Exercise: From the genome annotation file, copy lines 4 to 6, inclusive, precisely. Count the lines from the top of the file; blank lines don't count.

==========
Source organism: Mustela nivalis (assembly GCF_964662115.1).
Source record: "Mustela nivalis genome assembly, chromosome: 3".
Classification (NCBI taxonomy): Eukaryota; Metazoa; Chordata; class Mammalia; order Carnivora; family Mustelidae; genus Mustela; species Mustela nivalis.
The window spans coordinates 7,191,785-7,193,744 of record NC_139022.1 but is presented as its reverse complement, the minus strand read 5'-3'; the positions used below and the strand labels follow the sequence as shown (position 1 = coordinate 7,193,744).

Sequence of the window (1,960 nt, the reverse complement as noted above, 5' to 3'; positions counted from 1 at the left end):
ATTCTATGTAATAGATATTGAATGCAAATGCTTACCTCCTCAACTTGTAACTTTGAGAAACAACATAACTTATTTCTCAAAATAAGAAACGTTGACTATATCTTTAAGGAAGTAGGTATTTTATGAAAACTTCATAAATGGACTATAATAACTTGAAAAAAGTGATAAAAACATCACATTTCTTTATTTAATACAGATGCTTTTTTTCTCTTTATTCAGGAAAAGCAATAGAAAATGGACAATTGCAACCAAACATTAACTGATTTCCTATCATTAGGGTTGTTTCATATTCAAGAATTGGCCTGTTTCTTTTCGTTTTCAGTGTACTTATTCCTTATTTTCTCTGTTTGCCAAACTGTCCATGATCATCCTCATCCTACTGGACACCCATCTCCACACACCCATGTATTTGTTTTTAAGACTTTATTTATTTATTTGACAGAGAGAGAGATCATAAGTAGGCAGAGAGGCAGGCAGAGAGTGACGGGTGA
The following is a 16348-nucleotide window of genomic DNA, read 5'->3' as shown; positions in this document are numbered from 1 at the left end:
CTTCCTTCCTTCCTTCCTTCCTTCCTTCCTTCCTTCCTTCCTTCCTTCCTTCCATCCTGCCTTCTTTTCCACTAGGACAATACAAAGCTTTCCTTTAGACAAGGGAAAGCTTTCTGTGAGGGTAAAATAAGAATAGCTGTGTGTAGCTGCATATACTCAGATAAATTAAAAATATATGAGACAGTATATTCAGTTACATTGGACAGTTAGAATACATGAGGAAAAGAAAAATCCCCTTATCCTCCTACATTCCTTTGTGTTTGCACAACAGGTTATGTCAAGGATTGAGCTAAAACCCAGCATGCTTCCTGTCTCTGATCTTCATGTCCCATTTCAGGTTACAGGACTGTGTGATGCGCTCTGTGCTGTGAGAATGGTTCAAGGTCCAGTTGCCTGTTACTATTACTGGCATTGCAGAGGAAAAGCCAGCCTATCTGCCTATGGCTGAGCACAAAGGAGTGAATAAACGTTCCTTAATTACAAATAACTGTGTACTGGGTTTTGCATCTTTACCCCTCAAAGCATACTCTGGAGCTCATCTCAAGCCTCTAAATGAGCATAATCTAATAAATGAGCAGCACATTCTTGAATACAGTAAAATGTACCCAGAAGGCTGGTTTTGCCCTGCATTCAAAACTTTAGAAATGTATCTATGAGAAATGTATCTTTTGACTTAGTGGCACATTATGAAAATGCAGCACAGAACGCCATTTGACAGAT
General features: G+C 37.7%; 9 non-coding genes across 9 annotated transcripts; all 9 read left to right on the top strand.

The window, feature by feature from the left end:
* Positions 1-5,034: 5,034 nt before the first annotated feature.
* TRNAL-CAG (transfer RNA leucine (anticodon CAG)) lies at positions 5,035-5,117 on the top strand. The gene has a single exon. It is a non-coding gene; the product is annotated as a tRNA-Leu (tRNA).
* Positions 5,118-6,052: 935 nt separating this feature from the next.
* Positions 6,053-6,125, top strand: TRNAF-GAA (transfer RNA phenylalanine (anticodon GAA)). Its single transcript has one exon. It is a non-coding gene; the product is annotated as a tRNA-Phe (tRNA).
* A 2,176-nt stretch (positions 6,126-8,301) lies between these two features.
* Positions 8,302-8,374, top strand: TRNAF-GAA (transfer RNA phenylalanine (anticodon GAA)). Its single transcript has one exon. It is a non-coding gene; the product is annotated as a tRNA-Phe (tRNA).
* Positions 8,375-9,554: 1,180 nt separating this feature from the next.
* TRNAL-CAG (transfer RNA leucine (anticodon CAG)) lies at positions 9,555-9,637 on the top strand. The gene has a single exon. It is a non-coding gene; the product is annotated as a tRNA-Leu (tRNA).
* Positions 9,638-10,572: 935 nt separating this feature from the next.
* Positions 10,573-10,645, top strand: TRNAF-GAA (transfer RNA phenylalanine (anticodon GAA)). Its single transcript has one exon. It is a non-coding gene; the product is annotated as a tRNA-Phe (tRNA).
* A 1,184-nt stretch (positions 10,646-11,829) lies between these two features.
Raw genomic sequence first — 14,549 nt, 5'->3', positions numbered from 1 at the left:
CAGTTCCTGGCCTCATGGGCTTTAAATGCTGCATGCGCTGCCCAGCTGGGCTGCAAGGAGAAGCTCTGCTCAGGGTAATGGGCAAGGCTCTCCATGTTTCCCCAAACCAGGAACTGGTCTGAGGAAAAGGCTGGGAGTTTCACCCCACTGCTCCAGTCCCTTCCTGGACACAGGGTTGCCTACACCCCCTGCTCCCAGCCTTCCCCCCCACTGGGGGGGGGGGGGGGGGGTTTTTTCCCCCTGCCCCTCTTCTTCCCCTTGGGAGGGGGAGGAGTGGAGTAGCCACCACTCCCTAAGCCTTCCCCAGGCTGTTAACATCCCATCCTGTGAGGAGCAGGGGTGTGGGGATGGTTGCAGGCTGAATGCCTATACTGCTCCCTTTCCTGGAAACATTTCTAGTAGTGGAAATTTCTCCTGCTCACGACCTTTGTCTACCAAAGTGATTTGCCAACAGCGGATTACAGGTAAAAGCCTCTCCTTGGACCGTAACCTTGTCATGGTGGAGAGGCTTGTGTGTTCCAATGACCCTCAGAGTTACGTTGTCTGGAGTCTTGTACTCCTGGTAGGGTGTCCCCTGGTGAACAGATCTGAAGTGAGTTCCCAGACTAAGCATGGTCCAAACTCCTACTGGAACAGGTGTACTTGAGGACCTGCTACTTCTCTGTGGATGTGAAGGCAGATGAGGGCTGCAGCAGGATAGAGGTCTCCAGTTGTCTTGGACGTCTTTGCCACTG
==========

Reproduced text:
The window spans coordinates 7,191,785-7,193,744 of record NC_139022.1 but is presented as its reverse complement, the minus strand read 5'-3'; the positions used below and the strand labels follow the sequence as shown (position 1 = coordinate 7,193,744).

Sequence of the window (1,960 nt, the reverse complement as noted above, 5' to 3'; positions counted from 1 at the left end):
ATTCTATGTAATAGATATTGAATGCAAATGCTTACCTCCTCAACTTGTAACTTTGAGAAACAACATAACTTATTTCTCAAAATAAGAAACGTTGACTATATCTTTAAGGAAGTAGGTATTTTATGAAAACTTCATAAATGGACTATAATAACTTGAAAAAAGTGATAAAAACATCACATTTCTTTATTTAATACAGATGCTTTTTTTCTCTTTATTCAGGAAAAGCAATAGAAAATGGACAATTGCAACCAAACATTAACTGATTTCCTATCATTAGGGTTGTTTCATATTCAAGAATTGGCCTGTTTCTTTTCGTTTTCAGTGTACTTATTCCTTATTTTCTCTGTTTGCCAAACTGTCCATGATCATCCTCATCCTACTGGACACCCATCTCCACACACCCATGTATTTGTTTTTAAGACTTTATTTATTTATTTGACAGAGAGAGAGATCATAAGTAGGCAGAGAGGCAGGCAGAGAGTGACGGGTGA